7. Cross the River Dove
The River Dove runs through the Dovedale National Trust Nature Reserve, a picturesque place to walk, picnic, and look out for wildlife. While in the area, it’s almost obligatory to cross the river on the Dovedale stepping stones.
8. Try a Bakewell tart
The Peak District’s largest town, Bakewell is a pretty place on the banks of the River Wye. It’s a convenient place to stock up on provisions and most importantly, try the local produce—including Bakewell pudding, which was invented here.
9. Head underground
Explore the intriguing underworld of Castleton’s caves: The Derbyshire caves are the only place in the world where you can find the semi-precious Blue John stone. Take an underground boat trip to the Bottomless Pit in Speedwell Cavern to spot stunning stalagmites and stalactites.
10. Enjoy a spot of stargazing
Sitting round a campfire in the middle of the Peak District is the perfect time to brush up on your astronomy skills or simply gaze in wonder at the stars. There are also three designated Dark Sky Discovery Sites at National Trust car parks where conditions are perfect for stargazing.
Camping prices in the Peak District vary depending on the type of accommodation and the facilities provided. You can expect to pay anywhere from £10 to £25 per night for a basic tent pitch. Prices may be higher for campsites with more amenities, such as electric hook-ups, shower facilities, and on-site shops. Keep in mind that prices may also vary depending on the time of year and the site's popularity. To find a suitable campsite in the Peak District, visit Hipcamp's Peak District National Park page.
Yes, the Peak District is an excellent destination for camping. As the first national park in the United Kingdom, it offers a diverse landscape of moorlands, limestone valleys, and picturesque villages. There are numerous campgrounds, both within the park and in the surrounding areas, including Edale, which is a popular base for exploring the park. The Peak District is perfect for hikers, cyclists, and nature lovers, with plenty of trails and outdoor activities to enjoy. Just remember to follow the park's guidelines and respect the environment during your stay.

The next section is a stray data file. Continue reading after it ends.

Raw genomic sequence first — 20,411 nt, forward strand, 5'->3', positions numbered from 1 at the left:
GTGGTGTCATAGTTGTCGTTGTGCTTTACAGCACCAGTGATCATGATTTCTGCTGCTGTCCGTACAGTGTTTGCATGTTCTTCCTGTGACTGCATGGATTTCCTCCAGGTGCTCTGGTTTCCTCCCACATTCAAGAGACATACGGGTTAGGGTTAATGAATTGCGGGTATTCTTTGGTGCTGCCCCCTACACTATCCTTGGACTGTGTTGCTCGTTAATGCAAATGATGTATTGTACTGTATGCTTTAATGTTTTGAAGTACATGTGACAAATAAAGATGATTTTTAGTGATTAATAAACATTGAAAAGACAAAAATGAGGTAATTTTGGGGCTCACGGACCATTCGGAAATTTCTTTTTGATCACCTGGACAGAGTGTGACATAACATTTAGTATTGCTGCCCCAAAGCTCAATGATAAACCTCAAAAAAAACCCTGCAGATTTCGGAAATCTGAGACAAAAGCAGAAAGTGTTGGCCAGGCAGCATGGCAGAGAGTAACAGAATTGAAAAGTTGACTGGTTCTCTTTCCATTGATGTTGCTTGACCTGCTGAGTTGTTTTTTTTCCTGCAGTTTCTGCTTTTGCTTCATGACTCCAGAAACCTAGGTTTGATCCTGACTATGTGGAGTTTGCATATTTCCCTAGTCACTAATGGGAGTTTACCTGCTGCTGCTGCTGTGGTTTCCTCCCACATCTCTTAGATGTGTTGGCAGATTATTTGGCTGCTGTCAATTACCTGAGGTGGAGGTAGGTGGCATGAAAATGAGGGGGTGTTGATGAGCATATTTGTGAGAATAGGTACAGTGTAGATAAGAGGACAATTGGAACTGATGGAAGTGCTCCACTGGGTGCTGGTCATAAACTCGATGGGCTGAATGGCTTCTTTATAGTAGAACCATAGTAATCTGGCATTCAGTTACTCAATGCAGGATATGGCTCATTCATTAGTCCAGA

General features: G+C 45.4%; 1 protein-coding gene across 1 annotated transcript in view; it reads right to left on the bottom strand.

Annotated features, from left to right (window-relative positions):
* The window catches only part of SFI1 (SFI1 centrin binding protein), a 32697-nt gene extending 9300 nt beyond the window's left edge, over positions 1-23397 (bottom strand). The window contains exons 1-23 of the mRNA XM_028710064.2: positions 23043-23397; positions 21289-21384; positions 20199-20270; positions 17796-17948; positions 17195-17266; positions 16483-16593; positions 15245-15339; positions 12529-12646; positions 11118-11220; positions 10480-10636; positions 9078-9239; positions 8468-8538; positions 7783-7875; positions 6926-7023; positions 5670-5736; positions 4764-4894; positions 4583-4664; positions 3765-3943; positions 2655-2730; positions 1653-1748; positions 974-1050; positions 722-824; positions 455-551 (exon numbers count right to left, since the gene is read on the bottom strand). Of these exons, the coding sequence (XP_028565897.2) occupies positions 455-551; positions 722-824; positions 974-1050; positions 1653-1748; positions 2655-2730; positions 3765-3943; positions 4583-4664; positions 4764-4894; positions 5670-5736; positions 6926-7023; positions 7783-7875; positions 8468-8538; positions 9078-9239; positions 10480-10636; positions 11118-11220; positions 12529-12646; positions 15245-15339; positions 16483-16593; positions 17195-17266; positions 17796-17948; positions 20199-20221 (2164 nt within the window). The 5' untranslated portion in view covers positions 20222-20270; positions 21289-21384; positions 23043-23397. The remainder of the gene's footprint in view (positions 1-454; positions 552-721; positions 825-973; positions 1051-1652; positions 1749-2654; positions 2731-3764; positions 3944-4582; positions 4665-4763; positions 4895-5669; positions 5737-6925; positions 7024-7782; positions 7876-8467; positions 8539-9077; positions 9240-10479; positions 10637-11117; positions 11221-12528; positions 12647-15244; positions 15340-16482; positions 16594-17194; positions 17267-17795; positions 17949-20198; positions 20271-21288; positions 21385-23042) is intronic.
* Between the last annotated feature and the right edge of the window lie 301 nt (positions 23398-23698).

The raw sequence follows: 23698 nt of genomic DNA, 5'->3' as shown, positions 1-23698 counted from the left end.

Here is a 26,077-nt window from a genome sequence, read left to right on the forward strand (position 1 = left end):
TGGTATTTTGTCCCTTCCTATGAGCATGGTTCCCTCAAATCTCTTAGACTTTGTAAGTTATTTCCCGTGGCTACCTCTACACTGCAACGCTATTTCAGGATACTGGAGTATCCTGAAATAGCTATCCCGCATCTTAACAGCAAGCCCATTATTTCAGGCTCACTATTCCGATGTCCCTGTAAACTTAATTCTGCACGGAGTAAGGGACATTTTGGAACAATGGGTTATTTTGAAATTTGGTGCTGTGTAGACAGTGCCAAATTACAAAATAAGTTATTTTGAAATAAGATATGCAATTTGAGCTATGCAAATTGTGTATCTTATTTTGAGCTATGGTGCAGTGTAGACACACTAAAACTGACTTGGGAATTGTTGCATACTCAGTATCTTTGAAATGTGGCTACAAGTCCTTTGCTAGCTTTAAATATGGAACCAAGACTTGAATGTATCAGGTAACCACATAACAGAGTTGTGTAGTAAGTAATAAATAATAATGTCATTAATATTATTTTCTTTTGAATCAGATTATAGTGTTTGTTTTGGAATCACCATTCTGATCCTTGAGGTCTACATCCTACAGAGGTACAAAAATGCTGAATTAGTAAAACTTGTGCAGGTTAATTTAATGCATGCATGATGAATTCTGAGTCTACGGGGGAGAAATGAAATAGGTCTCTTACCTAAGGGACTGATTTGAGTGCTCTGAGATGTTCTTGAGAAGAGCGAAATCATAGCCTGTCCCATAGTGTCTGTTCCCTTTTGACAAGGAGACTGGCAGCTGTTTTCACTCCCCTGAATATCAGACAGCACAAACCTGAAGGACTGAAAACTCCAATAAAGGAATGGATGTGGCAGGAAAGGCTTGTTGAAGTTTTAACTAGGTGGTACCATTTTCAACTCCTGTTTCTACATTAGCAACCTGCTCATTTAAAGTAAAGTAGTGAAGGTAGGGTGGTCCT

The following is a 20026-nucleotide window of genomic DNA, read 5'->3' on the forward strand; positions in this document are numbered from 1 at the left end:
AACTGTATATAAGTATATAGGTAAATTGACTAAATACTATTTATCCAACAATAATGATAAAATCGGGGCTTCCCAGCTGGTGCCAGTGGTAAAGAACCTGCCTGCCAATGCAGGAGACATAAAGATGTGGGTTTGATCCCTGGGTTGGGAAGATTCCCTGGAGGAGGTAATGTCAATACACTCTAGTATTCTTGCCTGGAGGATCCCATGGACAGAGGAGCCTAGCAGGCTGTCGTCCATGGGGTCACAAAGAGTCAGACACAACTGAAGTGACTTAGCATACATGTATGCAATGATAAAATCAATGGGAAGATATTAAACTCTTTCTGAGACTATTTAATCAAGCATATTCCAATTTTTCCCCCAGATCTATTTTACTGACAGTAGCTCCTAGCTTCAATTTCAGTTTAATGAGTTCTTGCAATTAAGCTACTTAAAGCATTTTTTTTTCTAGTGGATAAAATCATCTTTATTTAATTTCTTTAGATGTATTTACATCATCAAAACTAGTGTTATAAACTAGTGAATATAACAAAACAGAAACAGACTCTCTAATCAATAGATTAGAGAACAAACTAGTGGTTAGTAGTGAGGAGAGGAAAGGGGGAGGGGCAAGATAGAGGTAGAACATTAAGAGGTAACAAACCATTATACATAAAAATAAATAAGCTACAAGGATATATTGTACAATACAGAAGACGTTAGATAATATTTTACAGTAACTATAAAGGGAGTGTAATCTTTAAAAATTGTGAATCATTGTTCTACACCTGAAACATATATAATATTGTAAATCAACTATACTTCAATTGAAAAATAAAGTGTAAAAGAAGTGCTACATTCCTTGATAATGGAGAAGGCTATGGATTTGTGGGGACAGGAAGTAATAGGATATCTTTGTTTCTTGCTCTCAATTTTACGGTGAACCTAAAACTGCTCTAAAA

To camp in the Peak District, follow these steps:
Remember that wild camping is not permitted in the Peak District, so always choose a designated campsite for your stay.
When camping in the Peak District, there are various campgrounds and caravan parks available to accommodate your van. Some popular options include: 1. Fieldhead Campsite - Located in Edale, this campsite offers facilities for tents, campervans, and motorhomes. 2. Hayfield Camping and Caravanning Club Site - Situated near Kinder Scout, this site welcomes tents, caravans, and motorhomes. 3. Greenacres Camping - Located in Whatstandwell, this campsite offers pitches for tents, caravans, and campervans. Please note that wild camping is not permitted in the Peak District, so it is essential to utilize designated campsites and caravan parks for your van camping experience.
No, you cannot camp anywhere in the Peak District. Wild camping is not permitted in the Peak District National Park, as it consists of a mix of public and privately owned land, and you must have the landowner's permission to camp on private property. However, there are many designated campgrounds and campsites throughout the park that cater to various camping preferences, from basic tent sites to glamping options and caravan parks. It is important to respect the park's regulations and only camp in authorized areas to preserve the natural beauty and wildlife of the Peak District.
Wild camping is not officially permitted in the Peak District, as most of the land is privately owned or part of a national park. However, some people choose to discreetly camp in remote areas, following the "Leave No Trace" principles and respecting the environment. One such popular location is the Kinder Scout plateau. Remember that wild camping is done at your own risk and it's essential to be respectful of the land and its rules.
Wild camping is not officially permitted in the Peak District National Park, as most of the land is privately owned or managed by various organizations. However, there are many designated campsites and campgrounds throughout the area where you can stay for a fee. If you're set on wild camping, it's essential to obtain permission from the landowner and follow the Leave No Trace principles. Keep in mind that wild camping is generally more accepted in remote areas with few visitors, rather than popular tourist spots.